Tourism officials from Japan and South Korea, looking to capitalize on the 2002 World Cup soccer finals, are mulling ways to double the number of tourists from overseas.
Plans being considered by the cohosts include visa-free travel between the neighboring nations and completion of entry formalities in South Korea for Japan-bound tourists.
Central to the plan is what officials of the Land, Infrastructure and Transport Ministry’s Tourism Department call an “Asian Big Bang” in tourism as the regional economy grows.
While China lifted a ban on package tours to Japan eight months ago, the measure has so far applied only to residents of Beijing, Guangzhou and Shanghai.
With a population of 1.26 billion people, China is eyed by the Japanese tourist industry as a market with enormous potential.
Japan meanwhile lags behind other industrially advanced countries in terms of tourism.
With only 4.4 million tourists visiting Japan in 1999 — around a quarter of the 16 million Japanese who traveled abroad in the same year — Japan sits at the bottom of the tourism list in the Group of Eight industrial nations.
On a global scale, Japan ranked a dismal 36th, four places behind South Korea. Germany, which placed seventh among the G8, still managed to come in at 12th overall.
The Japan National Tourist Organization said the number of tourists visiting Japan is not commensurate with its economy and population.
An increase in foreign tourists, the organization said, would enhance understanding of Japan in the international community, thereby easing international friction over political and economic issues.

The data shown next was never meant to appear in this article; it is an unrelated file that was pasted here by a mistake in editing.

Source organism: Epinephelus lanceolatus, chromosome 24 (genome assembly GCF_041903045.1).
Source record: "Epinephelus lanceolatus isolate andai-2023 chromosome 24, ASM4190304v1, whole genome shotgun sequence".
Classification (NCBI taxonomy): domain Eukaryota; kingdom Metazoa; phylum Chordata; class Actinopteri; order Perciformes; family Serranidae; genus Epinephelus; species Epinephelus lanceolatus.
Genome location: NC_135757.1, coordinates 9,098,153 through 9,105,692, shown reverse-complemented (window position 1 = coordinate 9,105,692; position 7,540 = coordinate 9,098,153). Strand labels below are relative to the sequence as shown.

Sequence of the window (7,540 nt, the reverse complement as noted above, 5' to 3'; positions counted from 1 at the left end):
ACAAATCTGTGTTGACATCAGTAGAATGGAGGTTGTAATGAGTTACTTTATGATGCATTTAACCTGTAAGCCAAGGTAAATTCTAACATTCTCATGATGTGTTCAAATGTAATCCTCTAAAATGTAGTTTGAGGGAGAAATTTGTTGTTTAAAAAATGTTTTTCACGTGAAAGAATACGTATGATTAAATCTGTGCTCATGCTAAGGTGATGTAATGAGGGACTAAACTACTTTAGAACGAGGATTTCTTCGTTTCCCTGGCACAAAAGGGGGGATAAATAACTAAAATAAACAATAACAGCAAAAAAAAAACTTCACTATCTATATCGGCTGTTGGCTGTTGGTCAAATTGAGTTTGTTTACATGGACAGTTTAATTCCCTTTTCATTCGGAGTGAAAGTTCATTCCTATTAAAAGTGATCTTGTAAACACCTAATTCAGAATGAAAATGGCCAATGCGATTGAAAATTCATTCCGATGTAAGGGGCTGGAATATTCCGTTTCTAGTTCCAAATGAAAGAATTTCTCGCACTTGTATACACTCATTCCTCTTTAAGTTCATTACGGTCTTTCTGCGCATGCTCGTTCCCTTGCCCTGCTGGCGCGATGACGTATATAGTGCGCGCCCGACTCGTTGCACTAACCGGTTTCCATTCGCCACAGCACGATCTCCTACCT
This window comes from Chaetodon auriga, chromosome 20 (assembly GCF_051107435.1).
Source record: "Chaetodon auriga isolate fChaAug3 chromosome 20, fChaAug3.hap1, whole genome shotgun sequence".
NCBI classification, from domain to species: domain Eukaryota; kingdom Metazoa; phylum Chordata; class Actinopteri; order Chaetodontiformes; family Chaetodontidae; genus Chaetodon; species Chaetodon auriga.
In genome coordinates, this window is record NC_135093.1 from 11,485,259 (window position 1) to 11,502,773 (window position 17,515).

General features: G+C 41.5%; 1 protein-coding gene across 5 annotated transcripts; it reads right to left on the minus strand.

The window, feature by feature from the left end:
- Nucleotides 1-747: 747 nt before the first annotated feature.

Almost 9 million foreign tourists visit Japan and South Korea annually, and tourism industry officials hope to increase the number to 16 million by 2007.
They wish to balance the outflow of Japanese and South Koreans making sightseeing trips to other nations with an increase in foreign tourists visiting to the two East Asian countries.
The suggestion to handle foreign tourists’ entry procedures in bulk from South Korean airports was given the cold shoulder by officials of the Justice and Foreign ministries in Tokyo, fearing it would lead to a surge in people overstaying their visas. There are currently about 230,000 people overstaying their visas in Japan, a quarter of whom are reportedly South Koreans.
Foreign Ministry officials also question the merits of such an exclusive arrangement. “How would we explain to other nations that they are not (to be included)?” an official asked.
Justice Ministry officials, who normally appeal for bigger staffs to handle immigration and security matters, said that instead they will focus on improving airport efficiency.
Acknowledging the barrier built up by generations of animosity between the two countries, tourism industry sources said it will be difficult for Japan and South Korea to take full advantage of the opportunities the World Cup event will offer.
Tourism officials of both nations are also considering the issuance of a special joint Japan-South Korea version of the popular discount Eurail pass, which enables foreign tourists to make stops in various European countries, and jointly running a tourism campaign.
Officials from the Japanese Tourism Department said it is important that the two countries promote Japan and South Korea together as a single, packaged tourist destination, working together to attract tourists rather than trying to pit one country against the other. They added that they would like to see this network expand to include all of East Asia.
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